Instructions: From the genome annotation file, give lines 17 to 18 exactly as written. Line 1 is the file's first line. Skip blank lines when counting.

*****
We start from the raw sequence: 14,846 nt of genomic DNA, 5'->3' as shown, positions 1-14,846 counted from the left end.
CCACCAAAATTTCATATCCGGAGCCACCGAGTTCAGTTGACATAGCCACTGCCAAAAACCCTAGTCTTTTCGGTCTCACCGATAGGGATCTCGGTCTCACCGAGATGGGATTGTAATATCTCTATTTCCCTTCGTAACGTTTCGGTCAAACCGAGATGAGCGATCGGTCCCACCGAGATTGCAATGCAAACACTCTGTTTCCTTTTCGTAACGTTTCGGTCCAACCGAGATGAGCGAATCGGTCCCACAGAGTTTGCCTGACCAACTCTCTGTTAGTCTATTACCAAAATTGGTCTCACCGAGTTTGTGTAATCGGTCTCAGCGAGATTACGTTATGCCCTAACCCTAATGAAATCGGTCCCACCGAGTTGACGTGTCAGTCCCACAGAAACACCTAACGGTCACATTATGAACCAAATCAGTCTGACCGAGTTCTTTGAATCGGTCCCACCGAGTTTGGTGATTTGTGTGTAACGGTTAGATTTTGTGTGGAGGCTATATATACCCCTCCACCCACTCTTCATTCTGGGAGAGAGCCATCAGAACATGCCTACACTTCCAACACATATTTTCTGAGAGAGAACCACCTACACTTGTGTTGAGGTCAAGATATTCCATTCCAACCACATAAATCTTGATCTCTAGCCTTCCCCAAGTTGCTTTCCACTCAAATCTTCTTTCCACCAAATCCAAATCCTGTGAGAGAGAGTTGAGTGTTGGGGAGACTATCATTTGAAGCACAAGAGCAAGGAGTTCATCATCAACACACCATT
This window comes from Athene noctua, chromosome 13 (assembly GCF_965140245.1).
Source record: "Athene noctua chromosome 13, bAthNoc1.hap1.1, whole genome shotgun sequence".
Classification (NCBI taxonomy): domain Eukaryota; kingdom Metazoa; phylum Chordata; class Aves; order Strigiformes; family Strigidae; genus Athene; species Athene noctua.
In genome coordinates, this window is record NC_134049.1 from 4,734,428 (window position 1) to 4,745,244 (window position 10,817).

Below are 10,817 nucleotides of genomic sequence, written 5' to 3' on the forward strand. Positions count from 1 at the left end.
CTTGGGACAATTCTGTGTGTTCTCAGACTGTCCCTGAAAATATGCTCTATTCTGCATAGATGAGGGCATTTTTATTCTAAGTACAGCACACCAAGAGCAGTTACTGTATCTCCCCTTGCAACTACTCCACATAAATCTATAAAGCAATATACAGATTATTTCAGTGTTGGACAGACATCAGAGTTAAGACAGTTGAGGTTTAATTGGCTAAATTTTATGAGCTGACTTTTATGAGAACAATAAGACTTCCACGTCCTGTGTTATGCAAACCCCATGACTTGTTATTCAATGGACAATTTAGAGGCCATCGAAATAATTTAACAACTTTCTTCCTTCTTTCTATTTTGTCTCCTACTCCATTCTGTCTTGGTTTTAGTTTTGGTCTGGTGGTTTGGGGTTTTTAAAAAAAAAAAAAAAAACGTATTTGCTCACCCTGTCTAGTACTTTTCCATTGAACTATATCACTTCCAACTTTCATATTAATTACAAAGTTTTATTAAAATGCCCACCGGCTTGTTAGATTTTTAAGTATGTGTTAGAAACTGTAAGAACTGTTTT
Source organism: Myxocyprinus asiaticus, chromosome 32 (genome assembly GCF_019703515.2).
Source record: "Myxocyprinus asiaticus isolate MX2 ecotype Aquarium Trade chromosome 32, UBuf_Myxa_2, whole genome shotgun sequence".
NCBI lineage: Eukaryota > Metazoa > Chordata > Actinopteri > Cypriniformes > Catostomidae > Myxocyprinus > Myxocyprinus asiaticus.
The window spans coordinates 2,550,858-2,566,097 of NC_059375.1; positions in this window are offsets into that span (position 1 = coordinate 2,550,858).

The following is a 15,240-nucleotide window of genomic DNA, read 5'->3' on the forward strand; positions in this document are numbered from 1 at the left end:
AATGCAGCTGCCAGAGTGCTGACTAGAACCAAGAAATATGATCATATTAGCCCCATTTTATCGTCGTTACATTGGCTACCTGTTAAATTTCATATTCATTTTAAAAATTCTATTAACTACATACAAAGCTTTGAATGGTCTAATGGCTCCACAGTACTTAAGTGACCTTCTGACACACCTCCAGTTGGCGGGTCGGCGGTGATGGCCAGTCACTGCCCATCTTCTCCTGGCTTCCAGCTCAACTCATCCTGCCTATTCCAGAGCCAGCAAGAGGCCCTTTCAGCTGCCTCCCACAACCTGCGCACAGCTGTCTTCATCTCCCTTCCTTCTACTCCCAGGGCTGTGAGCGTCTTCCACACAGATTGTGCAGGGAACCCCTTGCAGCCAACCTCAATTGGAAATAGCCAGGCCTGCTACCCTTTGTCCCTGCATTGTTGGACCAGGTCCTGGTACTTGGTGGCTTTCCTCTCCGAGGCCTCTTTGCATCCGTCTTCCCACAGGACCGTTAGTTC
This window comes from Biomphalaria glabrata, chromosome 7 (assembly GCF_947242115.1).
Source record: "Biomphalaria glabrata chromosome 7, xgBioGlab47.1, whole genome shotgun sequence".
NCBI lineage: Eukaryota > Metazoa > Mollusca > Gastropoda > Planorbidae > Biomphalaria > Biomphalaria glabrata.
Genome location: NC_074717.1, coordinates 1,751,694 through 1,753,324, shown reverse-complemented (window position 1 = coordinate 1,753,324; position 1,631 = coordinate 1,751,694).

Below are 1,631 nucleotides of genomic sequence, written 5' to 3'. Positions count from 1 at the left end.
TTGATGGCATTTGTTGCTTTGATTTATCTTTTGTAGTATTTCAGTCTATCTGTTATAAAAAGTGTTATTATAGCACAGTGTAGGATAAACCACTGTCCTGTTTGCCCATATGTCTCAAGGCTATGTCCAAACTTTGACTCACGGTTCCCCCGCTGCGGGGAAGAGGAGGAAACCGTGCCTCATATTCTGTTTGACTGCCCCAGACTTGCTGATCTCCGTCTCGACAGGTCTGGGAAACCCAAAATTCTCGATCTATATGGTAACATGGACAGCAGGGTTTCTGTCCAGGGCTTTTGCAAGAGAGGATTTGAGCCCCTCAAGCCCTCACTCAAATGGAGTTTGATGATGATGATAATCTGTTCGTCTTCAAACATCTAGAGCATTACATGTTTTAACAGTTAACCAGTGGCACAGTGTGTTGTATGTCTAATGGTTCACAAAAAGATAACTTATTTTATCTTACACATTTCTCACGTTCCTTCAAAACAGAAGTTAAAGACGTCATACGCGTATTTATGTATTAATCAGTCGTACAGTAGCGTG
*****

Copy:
NCBI lineage: Eukaryota > Metazoa > Mollusca > Gastropoda > Planorbidae > Biomphalaria > Biomphalaria glabrata.
Genome location: NC_074717.1, coordinates 1,751,694 through 1,753,324, shown reverse-complemented (window position 1 = coordinate 1,753,324; position 1,631 = coordinate 1,751,694).